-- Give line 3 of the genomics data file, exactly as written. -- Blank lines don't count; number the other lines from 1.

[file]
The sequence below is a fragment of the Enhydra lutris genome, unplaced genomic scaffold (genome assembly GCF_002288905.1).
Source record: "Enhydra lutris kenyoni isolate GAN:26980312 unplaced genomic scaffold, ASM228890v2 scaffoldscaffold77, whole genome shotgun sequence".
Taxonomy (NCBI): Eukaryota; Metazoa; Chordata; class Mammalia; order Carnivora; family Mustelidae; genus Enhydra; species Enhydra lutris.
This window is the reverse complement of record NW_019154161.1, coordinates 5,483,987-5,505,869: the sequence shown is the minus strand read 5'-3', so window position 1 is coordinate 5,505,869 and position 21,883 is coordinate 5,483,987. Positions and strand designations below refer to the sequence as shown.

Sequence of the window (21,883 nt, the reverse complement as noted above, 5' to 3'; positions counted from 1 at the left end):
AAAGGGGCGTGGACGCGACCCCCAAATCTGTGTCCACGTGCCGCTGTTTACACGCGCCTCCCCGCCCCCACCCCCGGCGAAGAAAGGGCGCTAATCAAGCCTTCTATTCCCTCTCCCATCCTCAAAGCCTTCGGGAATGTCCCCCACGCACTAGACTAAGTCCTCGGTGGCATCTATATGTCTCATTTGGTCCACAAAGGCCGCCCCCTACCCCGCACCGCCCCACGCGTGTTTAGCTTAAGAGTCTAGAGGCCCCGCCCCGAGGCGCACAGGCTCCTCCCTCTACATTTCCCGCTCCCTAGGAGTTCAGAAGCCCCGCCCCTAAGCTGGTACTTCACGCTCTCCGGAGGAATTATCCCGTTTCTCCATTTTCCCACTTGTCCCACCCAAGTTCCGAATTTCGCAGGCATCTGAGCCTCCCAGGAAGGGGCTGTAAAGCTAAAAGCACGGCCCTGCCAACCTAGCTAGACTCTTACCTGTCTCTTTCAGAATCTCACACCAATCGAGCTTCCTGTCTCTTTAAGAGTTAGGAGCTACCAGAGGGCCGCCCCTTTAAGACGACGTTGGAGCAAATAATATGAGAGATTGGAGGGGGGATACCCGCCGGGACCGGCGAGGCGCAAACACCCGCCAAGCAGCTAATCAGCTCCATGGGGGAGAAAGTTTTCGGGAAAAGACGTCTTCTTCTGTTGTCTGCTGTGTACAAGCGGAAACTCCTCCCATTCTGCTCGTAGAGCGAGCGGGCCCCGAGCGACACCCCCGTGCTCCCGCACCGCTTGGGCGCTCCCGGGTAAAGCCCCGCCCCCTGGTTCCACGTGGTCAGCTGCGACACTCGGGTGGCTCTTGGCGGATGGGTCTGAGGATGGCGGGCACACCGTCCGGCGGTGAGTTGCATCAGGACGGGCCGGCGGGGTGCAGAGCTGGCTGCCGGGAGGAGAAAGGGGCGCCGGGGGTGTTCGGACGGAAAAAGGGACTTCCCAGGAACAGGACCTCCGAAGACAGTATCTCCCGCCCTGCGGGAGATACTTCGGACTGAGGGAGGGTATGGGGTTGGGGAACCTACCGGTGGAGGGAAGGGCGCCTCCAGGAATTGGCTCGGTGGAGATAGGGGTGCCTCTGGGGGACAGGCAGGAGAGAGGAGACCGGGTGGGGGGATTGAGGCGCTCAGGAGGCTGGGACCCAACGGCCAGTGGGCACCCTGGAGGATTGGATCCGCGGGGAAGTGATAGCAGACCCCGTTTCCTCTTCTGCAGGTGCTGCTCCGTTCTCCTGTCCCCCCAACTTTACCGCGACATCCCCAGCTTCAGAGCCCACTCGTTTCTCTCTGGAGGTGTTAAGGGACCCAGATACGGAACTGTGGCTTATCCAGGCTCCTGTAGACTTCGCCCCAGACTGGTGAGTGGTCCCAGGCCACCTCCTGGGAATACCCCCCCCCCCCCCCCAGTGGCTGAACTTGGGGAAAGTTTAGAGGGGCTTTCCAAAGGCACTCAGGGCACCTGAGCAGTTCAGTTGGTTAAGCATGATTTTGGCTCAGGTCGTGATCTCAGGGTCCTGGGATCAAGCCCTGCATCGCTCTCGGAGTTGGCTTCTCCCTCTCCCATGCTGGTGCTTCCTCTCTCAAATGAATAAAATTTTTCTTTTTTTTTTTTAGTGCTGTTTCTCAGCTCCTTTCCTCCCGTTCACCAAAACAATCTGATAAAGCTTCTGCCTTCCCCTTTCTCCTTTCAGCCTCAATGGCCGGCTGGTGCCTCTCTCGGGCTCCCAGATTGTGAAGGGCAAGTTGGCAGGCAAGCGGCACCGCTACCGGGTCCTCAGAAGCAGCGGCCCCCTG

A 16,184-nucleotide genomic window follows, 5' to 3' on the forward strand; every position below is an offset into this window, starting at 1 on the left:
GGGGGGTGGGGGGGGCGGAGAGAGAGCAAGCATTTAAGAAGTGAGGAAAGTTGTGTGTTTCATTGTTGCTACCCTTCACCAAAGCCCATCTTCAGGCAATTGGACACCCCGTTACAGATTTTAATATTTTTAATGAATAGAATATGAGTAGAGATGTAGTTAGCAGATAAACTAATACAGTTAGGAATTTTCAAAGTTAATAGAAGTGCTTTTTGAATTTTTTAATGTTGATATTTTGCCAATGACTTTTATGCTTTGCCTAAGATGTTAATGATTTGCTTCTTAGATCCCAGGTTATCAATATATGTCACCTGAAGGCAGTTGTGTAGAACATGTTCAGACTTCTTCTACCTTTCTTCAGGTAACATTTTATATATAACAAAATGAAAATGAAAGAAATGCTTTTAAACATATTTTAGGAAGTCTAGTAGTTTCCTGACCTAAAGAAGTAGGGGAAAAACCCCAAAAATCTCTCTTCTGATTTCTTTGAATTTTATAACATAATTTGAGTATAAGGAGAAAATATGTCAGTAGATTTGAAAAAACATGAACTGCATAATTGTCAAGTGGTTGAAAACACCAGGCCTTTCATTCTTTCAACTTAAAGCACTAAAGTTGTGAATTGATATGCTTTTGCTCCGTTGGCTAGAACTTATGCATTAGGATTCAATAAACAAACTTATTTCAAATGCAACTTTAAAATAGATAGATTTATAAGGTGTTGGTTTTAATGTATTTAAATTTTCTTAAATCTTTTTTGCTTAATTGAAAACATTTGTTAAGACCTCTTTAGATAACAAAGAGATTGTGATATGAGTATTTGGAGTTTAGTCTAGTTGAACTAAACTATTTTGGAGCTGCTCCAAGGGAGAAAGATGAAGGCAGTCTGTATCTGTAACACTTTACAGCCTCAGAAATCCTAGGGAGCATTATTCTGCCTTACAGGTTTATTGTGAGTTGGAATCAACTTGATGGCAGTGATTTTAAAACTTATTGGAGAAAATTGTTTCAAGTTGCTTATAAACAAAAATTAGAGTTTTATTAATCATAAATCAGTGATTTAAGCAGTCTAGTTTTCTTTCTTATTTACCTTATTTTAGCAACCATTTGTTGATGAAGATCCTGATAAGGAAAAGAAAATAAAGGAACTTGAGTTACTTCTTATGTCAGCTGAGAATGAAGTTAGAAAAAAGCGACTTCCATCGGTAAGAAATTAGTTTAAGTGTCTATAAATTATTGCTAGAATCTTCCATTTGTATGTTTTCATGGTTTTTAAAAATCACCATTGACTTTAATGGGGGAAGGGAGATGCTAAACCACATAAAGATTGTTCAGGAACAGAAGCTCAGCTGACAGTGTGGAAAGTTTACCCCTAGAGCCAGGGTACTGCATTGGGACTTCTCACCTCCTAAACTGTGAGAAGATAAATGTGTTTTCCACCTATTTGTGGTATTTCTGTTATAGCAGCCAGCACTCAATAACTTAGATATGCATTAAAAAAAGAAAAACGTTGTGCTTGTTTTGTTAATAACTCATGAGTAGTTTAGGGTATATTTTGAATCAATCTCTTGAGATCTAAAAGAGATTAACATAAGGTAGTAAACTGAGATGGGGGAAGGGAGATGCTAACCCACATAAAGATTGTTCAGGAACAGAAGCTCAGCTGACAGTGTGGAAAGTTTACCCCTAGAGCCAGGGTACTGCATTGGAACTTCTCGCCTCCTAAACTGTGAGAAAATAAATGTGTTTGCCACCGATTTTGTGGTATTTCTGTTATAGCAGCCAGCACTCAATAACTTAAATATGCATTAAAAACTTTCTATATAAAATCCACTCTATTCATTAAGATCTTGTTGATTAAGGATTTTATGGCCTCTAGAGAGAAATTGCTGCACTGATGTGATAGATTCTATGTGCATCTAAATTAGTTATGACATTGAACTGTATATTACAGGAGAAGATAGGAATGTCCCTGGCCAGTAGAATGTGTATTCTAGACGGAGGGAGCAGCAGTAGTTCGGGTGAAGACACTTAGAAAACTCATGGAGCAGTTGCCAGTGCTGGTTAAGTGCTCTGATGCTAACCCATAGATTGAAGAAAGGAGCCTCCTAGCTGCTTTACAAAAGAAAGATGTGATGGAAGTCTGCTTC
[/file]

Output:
Taxonomy (NCBI): Eukaryota; Metazoa; Chordata; class Mammalia; order Carnivora; family Mustelidae; genus Enhydra; species Enhydra lutris.